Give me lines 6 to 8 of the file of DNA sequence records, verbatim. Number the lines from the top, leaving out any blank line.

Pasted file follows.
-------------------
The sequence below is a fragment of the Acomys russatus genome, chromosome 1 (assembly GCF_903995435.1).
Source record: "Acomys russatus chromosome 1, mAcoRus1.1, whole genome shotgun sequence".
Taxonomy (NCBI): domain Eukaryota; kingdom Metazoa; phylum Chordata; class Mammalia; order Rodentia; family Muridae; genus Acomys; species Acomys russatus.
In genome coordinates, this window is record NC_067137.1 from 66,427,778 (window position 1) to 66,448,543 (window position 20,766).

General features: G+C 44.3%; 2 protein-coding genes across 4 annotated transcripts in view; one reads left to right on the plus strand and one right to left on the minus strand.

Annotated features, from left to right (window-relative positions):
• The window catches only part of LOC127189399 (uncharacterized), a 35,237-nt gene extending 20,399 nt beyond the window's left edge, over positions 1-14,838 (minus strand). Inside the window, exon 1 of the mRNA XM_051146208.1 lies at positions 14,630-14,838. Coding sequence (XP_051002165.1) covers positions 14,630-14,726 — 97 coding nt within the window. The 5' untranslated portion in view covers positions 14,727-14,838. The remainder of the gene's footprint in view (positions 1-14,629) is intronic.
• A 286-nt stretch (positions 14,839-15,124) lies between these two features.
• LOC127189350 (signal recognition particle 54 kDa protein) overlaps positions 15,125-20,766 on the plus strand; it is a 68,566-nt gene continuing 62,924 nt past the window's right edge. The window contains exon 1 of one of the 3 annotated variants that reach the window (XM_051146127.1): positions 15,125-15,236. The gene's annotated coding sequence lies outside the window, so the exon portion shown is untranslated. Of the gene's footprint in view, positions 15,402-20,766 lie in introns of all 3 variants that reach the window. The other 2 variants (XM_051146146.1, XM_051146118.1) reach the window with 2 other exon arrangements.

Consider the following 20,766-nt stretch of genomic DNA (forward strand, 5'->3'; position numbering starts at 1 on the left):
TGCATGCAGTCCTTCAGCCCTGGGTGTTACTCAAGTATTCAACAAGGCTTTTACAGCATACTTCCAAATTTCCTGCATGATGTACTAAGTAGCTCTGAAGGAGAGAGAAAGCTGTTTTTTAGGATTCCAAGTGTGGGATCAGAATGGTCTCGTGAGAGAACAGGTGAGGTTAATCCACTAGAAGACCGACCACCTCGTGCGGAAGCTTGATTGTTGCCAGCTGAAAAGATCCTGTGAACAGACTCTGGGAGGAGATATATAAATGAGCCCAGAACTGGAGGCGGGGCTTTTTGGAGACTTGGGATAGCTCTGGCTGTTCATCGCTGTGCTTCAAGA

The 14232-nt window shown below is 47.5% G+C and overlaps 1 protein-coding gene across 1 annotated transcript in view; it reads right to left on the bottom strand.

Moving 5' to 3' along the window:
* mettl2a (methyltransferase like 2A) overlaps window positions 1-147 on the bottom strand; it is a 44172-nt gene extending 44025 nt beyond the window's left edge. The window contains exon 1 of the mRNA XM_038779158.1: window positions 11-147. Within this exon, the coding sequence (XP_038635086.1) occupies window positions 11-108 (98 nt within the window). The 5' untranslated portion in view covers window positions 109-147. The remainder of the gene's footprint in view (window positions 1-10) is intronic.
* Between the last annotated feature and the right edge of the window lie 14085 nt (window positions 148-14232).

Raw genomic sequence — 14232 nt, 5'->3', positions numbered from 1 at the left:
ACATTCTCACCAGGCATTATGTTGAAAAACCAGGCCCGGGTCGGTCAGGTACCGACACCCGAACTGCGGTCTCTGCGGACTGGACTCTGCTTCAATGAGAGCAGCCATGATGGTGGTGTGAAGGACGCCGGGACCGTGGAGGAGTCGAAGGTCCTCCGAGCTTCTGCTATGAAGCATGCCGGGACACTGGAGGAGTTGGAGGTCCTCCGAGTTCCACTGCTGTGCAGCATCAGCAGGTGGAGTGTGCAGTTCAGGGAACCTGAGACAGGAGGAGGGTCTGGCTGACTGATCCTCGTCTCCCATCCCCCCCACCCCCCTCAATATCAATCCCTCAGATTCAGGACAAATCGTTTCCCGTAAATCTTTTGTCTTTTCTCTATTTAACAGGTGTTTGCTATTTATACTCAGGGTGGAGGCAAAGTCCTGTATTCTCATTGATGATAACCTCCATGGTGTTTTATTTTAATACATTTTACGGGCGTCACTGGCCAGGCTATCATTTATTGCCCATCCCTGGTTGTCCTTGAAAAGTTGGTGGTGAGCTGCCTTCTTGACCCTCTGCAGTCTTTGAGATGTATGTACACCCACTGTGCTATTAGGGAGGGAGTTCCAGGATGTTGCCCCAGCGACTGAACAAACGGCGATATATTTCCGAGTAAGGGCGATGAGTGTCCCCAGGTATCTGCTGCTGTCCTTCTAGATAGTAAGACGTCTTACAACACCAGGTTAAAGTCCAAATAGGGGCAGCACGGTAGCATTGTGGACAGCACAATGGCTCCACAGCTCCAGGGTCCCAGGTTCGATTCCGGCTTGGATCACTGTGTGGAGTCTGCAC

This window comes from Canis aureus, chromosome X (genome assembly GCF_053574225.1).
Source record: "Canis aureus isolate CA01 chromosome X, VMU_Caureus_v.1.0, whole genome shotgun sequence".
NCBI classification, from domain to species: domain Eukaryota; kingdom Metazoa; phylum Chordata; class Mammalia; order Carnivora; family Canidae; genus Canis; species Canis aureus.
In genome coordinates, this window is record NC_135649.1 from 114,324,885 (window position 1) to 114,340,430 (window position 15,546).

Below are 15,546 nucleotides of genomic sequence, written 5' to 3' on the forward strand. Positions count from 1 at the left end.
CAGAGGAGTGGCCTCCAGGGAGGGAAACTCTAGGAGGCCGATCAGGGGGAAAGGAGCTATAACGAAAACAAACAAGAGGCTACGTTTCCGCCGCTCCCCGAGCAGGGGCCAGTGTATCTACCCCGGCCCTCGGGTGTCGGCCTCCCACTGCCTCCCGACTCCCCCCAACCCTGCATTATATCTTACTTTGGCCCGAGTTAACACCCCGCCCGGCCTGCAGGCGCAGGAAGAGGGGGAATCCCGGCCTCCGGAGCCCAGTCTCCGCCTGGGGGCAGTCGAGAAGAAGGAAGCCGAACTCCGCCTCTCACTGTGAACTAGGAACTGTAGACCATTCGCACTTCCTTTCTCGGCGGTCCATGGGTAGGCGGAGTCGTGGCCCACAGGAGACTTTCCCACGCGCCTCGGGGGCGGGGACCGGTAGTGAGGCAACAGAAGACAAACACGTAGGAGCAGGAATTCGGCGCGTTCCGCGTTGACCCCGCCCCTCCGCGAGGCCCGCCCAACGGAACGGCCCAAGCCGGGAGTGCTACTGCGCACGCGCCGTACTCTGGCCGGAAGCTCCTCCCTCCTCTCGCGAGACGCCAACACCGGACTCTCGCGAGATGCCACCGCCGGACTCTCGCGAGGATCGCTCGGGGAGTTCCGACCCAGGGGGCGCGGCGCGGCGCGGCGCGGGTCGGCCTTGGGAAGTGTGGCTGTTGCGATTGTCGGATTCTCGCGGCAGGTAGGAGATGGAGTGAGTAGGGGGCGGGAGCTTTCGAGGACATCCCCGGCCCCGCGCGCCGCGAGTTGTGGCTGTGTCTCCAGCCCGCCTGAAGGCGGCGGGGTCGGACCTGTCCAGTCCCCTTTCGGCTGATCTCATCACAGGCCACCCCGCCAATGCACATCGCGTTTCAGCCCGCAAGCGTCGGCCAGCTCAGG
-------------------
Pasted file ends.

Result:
Annotated features, from left to right (window-relative positions):
• The window catches only part of LOC127189399 (uncharacterized), a 35,237-nt gene extending 20,399 nt beyond the window's left edge, over positions 1-14,838 (minus strand). Inside the window, exon 1 of the mRNA XM_051146208.1 lies at positions 14,630-14,838. Coding sequence (XP_051002165.1) covers positions 14,630-14,726 — 97 coding nt within the window. The 5' untranslated portion in view covers positions 14,727-14,838. The remainder of the gene's footprint in view (positions 1-14,629) is intronic.
• A 286-nt stretch (positions 14,839-15,124) lies between these two features.